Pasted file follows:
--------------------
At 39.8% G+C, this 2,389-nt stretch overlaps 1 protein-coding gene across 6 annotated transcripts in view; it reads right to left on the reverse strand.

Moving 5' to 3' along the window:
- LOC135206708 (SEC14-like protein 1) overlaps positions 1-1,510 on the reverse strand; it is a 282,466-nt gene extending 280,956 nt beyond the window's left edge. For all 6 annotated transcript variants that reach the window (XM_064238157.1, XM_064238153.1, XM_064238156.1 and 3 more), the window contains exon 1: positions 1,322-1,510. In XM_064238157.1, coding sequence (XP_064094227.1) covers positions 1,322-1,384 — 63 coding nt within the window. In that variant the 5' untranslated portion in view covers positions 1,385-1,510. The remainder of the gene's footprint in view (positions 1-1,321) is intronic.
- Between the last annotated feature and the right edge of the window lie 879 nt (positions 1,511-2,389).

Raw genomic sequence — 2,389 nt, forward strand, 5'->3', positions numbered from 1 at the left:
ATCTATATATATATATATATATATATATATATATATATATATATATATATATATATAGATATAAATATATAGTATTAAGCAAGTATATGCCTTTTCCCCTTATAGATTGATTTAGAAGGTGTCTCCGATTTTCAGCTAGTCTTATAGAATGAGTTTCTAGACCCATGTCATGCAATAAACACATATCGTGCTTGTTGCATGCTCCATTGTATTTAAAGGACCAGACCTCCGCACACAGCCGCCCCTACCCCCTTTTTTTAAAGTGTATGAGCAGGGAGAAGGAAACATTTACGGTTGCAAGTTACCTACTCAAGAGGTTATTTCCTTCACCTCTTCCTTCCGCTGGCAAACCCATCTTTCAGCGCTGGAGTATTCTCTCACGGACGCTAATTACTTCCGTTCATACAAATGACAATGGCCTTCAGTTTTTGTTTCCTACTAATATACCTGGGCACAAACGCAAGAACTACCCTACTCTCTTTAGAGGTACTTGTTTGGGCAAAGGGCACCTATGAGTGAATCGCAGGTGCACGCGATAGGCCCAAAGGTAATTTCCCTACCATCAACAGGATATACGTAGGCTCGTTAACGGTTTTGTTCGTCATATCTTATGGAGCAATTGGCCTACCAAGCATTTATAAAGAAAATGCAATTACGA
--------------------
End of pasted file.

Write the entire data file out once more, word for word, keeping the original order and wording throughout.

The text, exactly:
At 39.8% G+C, this 2,389-nt stretch overlaps 1 protein-coding gene across 6 annotated transcripts in view; it reads right to left on the reverse strand.

Moving 5' to 3' along the window:
- LOC135206708 (SEC14-like protein 1) overlaps positions 1-1,510 on the reverse strand; it is a 282,466-nt gene extending 280,956 nt beyond the window's left edge. For all 6 annotated transcript variants that reach the window (XM_064238157.1, XM_064238153.1, XM_064238156.1 and 3 more), the window contains exon 1: positions 1,322-1,510. In XM_064238157.1, coding sequence (XP_064094227.1) covers positions 1,322-1,384 — 63 coding nt within the window. In that variant the 5' untranslated portion in view covers positions 1,385-1,510. The remainder of the gene's footprint in view (positions 1-1,321) is intronic.
- Between the last annotated feature and the right edge of the window lie 879 nt (positions 1,511-2,389).

Raw genomic sequence — 2,389 nt, forward strand, 5'->3', positions numbered from 1 at the left:
ATCTATATATATATATATATATATATATATATATATATATATATATATATATATATAGATATAAATATATAGTATTAAGCAAGTATATGCCTTTTCCCCTTATAGATTGATTTAGAAGGTGTCTCCGATTTTCAGCTAGTCTTATAGAATGAGTTTCTAGACCCATGTCATGCAATAAACACATATCGTGCTTGTTGCATGCTCCATTGTATTTAAAGGACCAGACCTCCGCACACAGCCGCCCCTACCCCCTTTTTTTAAAGTGTATGAGCAGGGAGAAGGAAACATTTACGGTTGCAAGTTACCTACTCAAGAGGTTATTTCCTTCACCTCTTCCTTCCGCTGGCAAACCCATCTTTCAGCGCTGGAGTATTCTCTCACGGACGCTAATTACTTCCGTTCATACAAATGACAATGGCCTTCAGTTTTTGTTTCCTACTAATATACCTGGGCACAAACGCAAGAACTACCCTACTCTCTTTAGAGGTACTTGTTTGGGCAAAGGGCACCTATGAGTGAATCGCAGGTGCACGCGATAGGCCCAAAGGTAATTTCCCTACCATCAACAGGATATACGTAGGCTCGTTAACGGTTTTGTTCGTCATATCTTATGGAGCAATTGGCCTACCAAGCATTTATAAAGAAAATGCAATTACGA